One of the four sons of the Nāga-king Dhataraṭṭha and his queen Samuddajā, the others being Sudassana, Bhūridatta and Subhaga. When Kāṇāriṭṭha heard that his mother was a human, wishing to test her one day while drinking her milk, he assumed a serpent’s form and struck her foot with his tail. Samuddajā threw him on to the ground with a shriek and accidentally struck his eye with her nail, thereby blinding him. Henceforth he, whose name had been Ariṭṭha, was known as Kāṇāriṭṭha (J.vi.168). When, after Bhūridatta’s disappearance (see Bhūridatta Jātaka) from the Nāga-world, his brothers set out to search for him, Kāṇāriṭṭha was sent to the world of the gods, for he was so cruel by nature that they knew that if he went to the world of men he would destroy it by fire (J.vi.190). When, after his search, he returned to the Nāga-world, he was appointed doorkeeper of Bhūridatta’s sick-room; there, seeing Subhaga dragging a brahmin roughly into the Nāga-world, he prevented him from ill-treating the man and told him of the greatness of all brahmins, illustrating his words with various stories (J.vi.197; details see pp.200 ﬀ). It is said that in his immediately preceding birth, he had been a brahmin, well-versed in sacrificial lore. Bhūridatta heard (from his bed) Ariṭṭha’s undue praise of brahmins and refuted his statements (J.vi.205 ﬀ).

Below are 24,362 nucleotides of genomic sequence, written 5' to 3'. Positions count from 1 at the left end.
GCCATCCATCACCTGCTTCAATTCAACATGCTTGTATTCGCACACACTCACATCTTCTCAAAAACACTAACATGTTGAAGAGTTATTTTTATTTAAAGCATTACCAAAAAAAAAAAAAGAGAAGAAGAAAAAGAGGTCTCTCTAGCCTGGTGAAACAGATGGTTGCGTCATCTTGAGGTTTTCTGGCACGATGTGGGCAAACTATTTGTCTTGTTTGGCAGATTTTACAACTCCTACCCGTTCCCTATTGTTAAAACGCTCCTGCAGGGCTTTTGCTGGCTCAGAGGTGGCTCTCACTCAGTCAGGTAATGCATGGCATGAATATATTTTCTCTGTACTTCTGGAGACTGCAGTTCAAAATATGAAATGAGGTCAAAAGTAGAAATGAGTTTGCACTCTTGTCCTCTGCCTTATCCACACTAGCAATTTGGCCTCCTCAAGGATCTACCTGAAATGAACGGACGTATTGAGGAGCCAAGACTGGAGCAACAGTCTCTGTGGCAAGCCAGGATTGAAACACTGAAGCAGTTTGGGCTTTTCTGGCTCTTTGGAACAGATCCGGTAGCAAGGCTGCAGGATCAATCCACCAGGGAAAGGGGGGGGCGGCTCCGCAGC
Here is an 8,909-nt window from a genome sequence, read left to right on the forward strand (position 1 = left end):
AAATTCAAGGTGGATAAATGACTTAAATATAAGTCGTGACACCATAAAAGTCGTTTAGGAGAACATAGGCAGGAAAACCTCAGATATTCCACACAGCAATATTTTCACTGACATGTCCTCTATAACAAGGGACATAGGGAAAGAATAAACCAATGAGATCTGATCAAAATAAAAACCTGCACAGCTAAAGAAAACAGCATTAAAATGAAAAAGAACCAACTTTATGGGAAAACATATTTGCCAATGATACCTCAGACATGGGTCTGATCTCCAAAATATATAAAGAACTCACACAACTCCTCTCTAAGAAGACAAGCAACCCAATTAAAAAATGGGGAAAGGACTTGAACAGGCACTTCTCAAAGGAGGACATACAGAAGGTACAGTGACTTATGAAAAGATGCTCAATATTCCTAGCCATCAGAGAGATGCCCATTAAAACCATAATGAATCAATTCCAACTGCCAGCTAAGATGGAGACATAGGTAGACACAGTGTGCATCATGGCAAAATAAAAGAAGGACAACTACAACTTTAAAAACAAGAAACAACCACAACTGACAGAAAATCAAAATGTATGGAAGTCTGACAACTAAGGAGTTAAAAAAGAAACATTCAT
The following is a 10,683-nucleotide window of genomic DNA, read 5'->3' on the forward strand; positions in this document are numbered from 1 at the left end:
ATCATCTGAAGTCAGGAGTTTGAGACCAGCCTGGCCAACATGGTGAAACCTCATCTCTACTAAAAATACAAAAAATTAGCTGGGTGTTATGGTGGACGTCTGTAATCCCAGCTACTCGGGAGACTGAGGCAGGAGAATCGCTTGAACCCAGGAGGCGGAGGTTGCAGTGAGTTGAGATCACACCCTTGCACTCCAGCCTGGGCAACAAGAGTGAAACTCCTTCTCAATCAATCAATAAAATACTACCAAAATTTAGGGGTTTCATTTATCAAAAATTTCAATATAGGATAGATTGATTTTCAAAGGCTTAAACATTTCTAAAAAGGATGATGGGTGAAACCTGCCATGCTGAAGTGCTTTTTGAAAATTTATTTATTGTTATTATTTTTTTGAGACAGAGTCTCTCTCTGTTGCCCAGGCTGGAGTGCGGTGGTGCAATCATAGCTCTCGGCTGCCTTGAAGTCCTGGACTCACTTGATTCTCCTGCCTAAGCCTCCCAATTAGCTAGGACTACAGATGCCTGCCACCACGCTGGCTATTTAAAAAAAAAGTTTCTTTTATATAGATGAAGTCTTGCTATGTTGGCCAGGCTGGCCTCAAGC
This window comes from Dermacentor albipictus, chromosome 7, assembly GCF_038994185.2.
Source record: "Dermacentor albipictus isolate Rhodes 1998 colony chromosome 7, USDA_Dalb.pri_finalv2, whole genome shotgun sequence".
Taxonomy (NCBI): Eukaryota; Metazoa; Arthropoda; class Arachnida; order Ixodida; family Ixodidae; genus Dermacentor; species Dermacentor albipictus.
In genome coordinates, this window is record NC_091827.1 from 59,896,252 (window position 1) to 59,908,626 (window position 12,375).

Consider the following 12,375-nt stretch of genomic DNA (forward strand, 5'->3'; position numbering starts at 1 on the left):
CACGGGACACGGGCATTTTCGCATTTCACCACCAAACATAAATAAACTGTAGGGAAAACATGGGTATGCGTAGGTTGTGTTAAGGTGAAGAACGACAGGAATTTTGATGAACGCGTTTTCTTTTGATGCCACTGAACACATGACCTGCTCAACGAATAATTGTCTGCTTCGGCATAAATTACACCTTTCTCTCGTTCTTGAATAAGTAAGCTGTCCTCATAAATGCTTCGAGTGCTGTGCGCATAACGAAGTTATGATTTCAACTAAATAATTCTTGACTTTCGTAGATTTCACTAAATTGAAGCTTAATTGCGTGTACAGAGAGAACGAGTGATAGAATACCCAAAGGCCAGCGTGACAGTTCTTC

Kāṇāriṭṭha is identified with Sunakkhatta (J.vi.219).